UPDATE: So now Fandango says Watchmen‘s scooping up 90% of its advance ticket sales. That’s still better than 300 but, as far as we know, it doesn’t yet make the film one of Fandango’s top 10 advance sellers.
EARLIER: Watchmen advance ticket sales may be strong–even accounting for 61% of all the action on Fandango–but it hasn’t cracked the site’s all-time Top 10, a megahit roster it’ll have to join to merely turn a profit.
Both Fandango and MovieTickets.com say the movie is far outpacing early sales for Zack Snyder’s last film, 300, at the same point in the cycle. The drama and dollars necessary to get Watchmen to the actual screens, however, mean that it’ll have to be more like top 10 advance sellers The Dark Knight, Spider-Man 3 and Pirates of the Caribbean: At World’s End.
It may be unfair to compare Watchmen with these massively hyped, highly anticipated summer blockbusters, all of which were sequels. But given all of the studios involved in (and sharing box-office revenues from) Watchmen, the film is going to need to make some serious coin at the cineplex for Warner Bros. and its co-financier Legendary Pictures to recoup its production and marketing expenses, let alone make a profit. In fact, Watchmen needs to make the kind of money generated by movies with better advance-ticket sales.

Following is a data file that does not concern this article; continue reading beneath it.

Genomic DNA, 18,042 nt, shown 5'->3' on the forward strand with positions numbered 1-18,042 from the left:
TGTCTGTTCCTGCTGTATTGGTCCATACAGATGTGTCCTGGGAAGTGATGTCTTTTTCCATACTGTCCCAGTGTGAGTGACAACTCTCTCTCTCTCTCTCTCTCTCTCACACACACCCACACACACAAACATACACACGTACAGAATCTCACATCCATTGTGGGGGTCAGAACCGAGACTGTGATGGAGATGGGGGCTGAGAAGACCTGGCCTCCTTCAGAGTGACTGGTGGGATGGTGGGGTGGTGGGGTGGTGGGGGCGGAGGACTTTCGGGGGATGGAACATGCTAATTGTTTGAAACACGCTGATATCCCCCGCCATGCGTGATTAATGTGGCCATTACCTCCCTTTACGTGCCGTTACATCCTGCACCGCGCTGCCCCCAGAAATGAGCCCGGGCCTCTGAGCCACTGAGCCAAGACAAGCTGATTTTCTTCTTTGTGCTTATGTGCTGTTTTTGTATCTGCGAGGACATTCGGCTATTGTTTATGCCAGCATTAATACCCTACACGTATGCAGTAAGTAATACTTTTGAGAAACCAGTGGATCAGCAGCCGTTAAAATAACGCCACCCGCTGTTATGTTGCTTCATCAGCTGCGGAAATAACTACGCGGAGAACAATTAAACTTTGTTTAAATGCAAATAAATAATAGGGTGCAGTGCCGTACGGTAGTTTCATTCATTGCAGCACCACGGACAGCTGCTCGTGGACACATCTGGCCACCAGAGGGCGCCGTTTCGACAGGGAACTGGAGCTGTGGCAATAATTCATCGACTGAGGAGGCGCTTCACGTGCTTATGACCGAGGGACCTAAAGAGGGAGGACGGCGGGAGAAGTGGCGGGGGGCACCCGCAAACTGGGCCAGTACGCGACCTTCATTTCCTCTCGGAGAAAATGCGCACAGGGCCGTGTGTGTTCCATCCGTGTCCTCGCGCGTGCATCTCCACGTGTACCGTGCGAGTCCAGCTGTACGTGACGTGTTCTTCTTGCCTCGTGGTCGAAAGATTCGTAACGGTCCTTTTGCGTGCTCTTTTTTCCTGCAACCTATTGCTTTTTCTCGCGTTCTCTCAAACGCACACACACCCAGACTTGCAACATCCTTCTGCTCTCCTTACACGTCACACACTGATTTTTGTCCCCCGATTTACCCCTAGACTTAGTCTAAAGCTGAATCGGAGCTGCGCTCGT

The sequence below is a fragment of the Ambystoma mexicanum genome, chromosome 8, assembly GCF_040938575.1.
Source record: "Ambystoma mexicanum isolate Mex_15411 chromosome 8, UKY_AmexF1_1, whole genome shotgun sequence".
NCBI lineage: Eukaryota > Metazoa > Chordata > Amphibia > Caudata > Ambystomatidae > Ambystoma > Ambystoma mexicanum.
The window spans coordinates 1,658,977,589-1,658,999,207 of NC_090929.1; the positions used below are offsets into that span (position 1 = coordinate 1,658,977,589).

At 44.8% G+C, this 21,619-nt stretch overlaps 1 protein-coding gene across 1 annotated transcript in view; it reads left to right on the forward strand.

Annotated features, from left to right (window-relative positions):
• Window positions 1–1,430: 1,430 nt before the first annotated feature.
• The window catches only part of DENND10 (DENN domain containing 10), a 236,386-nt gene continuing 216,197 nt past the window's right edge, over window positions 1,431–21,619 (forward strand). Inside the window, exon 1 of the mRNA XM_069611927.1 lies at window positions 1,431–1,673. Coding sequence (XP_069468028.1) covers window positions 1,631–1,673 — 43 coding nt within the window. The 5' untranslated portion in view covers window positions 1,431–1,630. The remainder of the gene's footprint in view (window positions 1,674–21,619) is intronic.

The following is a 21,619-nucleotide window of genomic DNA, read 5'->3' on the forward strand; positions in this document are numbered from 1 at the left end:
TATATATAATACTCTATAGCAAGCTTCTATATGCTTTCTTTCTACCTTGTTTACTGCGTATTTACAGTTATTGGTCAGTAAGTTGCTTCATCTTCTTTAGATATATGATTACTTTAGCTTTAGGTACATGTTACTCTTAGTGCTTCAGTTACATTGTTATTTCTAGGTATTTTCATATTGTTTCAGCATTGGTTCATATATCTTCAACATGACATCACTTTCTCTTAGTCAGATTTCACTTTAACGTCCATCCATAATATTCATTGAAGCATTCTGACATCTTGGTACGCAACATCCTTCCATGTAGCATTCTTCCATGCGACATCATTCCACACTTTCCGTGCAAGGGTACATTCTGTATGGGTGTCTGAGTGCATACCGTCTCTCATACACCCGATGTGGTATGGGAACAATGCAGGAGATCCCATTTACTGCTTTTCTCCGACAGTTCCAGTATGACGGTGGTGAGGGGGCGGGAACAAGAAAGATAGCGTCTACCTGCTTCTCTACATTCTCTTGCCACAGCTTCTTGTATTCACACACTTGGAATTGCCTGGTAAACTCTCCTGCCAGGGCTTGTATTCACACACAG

Watchmen‘s budget is estimated to be $100 million-$125 million. The quick way to estimate the point at which a movie will break even, if you don’t know its marketing budget or how much money various back-end deals will take away from the studio, is usually just to double its production budget. And Hit Fix film editor Drew McWeeny told Rope of Silicon’s Brad Brevet that a movie has to make two and a half times its production budget in order to be considered financially successful. Erring on the conservative side of Watchmen‘s production budget, that means it has to make $200 million to $250 million domestically for Warner Bros. and Legendary to make a profit. Considering that Fox may get 8.5% of box-office revenues, this number may be higher. (Paramount’s handling the overseas distribution, so Warner Bros. doesn’t get any of the foreign box-office revenues.)
Only 48 movies have made more than $250 million at the domestic box office, many of which are comic book films or appeal to the same fanboy audience, like all 3 Spider-Man movies, all 6 Star Wars movies, 4 of 6 Batman films and Iron Man. 300, meanwhile, only pulled in $211 million in the U.S.
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